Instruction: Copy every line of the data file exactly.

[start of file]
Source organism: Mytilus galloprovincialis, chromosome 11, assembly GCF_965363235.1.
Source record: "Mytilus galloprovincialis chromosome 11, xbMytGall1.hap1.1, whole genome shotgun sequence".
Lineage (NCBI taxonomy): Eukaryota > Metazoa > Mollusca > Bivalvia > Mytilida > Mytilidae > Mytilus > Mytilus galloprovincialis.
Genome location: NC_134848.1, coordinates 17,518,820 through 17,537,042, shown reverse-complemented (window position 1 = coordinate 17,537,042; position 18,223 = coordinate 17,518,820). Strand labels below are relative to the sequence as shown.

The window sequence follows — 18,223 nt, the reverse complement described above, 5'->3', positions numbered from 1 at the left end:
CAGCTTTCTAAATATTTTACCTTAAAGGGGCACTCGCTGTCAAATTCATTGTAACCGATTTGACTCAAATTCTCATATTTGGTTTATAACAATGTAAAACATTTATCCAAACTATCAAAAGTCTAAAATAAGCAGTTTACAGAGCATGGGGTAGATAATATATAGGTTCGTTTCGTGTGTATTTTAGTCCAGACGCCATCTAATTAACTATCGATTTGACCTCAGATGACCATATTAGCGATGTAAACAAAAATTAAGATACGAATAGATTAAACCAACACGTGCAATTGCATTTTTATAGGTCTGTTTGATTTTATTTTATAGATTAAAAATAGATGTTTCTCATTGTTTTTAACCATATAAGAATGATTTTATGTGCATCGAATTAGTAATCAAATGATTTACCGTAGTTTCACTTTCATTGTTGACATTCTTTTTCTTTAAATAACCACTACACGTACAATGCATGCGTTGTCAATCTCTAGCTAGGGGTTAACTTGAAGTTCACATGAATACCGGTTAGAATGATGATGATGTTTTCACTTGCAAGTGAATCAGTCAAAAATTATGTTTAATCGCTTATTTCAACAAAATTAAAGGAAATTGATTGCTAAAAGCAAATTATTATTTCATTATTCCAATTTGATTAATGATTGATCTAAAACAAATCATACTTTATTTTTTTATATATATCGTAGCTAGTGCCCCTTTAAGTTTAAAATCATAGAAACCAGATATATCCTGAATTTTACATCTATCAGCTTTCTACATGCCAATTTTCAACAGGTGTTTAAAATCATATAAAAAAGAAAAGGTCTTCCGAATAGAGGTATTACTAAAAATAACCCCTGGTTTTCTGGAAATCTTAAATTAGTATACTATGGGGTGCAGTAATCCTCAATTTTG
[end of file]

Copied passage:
Source organism: Mytilus galloprovincialis, chromosome 11, assembly GCF_965363235.1.
Source record: "Mytilus galloprovincialis chromosome 11, xbMytGall1.hap1.1, whole genome shotgun sequence".
Lineage (NCBI taxonomy): Eukaryota > Metazoa > Mollusca > Bivalvia > Mytilida > Mytilidae > Mytilus > Mytilus galloprovincialis.
Genome location: NC_134848.1, coordinates 17,518,820 through 17,537,042, shown reverse-complemented (window position 1 = coordinate 17,537,042; position 18,223 = coordinate 17,518,820). Strand labels below are relative to the sequence as shown.

The window sequence follows — 18,223 nt, the reverse complement described above, 5'->3', positions numbered from 1 at the left end:
CAGCTTTCTAAATATTTTACCTTAAAGGGGCACTCGCTGTCAAATTCATTGTAACCGATTTGACTCAAATTCTCATATTTGGTTTATAACAATGTAAAACATTTATCCAAACTATCAAAAGTCTAAAATAAGCAGTTTACAGAGCATGGGGTAGATAATATATAGGTTCGTTTCGTGTGTATTTTAGTCCAGACGCCATCTAATTAACTATCGATTTGACCTCAGATGACCATATTAGCGATGTAAACAAAAATTAAGATACGAATAGATTAAACCAACACGTGCAATTGCATTTTTATAGGTCTGTTTGATTTTATTTTATAGATTAAAAATAGATGTTTCTCATTGTTTTTAACCATATAAGAATGATTTTATGTGCATCGAATTAGTAATCAAATGATTTACCGTAGTTTCACTTTCATTGTTGACATTCTTTTTCTTTAAATAACCACTACACGTACAATGCATGCGTTGTCAATCTCTAGCTAGGGGTTAACTTGAAGTTCACATGAATACCGGTTAGAATGATGATGATGTTTTCACTTGCAAGTGAATCAGTCAAAAATTATGTTTAATCGCTTATTTCAACAAAATTAAAGGAAATTGATTGCTAAAAGCAAATTATTATTTCATTATTCCAATTTGATTAATGATTGATCTAAAACAAATCATACTTTATTTTTTTATATATATCGTAGCTAGTGCCCCTTTAAGTTTAAAATCATAGAAACCAGATATATCCTGAATTTTACATCTATCAGCTTTCTACATGCCAATTTTCAACAGGTGTTTAAAATCATATAAAAAAGAAAAGGTCTTCCGAATAGAGGTATTACTAAAAATAACCCCTGGTTTTCTGGAAATCTTAAATTAGTATACTATGGGGTGCAGTAATCCTCAATTTTG